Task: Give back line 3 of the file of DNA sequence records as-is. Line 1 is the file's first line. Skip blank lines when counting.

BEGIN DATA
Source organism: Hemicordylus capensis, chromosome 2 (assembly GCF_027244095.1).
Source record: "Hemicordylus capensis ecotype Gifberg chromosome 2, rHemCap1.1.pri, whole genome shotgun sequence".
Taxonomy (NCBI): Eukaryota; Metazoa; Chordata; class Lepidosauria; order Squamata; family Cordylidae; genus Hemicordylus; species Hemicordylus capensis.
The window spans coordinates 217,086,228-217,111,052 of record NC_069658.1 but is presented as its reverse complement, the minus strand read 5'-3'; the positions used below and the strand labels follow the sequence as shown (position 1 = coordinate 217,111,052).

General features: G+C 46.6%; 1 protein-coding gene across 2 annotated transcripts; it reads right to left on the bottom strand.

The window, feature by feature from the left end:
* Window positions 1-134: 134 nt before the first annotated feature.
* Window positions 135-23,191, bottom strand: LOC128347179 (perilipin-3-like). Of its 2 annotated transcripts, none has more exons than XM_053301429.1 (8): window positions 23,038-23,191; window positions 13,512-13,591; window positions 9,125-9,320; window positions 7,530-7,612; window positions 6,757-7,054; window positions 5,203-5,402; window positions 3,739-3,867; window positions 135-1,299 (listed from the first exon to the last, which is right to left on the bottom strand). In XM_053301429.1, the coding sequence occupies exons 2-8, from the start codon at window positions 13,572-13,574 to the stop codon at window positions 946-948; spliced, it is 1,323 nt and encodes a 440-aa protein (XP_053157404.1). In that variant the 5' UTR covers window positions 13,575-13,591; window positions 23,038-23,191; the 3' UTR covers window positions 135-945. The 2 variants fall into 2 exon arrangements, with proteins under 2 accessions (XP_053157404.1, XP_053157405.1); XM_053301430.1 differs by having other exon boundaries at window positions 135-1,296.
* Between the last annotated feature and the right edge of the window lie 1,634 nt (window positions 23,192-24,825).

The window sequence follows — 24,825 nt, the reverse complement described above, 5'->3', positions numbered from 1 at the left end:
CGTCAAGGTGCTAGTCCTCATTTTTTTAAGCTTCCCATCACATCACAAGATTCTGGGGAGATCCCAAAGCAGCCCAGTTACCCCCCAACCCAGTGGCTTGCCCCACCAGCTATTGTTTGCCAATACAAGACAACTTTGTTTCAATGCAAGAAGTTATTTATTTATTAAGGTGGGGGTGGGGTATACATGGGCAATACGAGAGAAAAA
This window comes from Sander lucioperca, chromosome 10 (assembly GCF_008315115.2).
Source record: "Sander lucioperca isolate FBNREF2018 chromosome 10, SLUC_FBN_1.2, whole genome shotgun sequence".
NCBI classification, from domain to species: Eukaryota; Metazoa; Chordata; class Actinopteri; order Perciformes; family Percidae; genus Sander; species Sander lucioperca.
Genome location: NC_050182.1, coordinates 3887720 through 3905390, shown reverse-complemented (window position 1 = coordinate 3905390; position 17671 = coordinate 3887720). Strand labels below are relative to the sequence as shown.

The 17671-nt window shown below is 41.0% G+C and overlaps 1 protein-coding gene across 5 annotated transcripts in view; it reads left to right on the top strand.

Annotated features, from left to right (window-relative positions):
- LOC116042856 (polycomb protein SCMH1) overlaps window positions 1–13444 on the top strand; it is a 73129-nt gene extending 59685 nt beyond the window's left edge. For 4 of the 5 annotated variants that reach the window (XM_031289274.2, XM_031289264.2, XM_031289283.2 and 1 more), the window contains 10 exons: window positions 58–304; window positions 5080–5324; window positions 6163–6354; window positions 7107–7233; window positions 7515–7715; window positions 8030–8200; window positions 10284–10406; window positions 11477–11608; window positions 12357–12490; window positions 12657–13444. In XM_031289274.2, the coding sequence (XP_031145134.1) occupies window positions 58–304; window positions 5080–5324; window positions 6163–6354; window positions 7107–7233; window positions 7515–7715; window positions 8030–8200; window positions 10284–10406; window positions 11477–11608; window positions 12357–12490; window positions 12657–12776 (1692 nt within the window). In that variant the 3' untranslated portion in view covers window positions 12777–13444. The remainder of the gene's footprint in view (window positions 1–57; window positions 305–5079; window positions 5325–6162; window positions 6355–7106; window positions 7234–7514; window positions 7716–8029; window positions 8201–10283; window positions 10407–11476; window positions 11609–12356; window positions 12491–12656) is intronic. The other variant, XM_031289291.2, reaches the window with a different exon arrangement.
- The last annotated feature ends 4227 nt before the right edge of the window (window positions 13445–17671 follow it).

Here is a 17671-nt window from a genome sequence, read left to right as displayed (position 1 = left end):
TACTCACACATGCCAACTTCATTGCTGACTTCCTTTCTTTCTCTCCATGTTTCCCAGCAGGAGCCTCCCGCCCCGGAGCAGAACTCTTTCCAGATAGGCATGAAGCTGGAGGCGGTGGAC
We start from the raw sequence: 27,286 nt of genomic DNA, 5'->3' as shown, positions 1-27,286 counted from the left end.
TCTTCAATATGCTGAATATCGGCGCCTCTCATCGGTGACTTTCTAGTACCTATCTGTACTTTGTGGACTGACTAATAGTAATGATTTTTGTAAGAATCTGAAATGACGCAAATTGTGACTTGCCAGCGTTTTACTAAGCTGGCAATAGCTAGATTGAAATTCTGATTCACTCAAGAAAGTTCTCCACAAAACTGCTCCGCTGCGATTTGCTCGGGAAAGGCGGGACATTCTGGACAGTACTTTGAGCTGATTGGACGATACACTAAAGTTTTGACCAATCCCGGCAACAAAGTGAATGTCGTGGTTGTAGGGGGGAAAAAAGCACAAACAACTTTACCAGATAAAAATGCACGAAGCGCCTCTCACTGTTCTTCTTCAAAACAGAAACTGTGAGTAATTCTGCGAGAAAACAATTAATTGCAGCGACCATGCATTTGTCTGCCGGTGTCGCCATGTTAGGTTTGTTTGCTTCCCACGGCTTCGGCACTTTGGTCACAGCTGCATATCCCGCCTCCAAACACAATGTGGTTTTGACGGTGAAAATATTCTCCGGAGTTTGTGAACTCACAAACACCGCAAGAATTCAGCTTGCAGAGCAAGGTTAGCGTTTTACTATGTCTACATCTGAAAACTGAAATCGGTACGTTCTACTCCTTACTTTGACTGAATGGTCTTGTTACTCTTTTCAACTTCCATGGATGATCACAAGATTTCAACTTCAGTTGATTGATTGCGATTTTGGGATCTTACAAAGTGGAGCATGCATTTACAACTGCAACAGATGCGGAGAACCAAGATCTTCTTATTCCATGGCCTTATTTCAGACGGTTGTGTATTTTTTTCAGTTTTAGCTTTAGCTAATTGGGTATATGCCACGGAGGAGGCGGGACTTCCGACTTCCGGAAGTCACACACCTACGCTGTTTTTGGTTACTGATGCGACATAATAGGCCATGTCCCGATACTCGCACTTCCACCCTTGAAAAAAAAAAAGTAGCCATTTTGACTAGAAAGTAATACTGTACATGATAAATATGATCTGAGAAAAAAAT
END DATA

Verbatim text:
Taxonomy (NCBI): Eukaryota; Metazoa; Chordata; class Lepidosauria; order Squamata; family Cordylidae; genus Hemicordylus; species Hemicordylus capensis.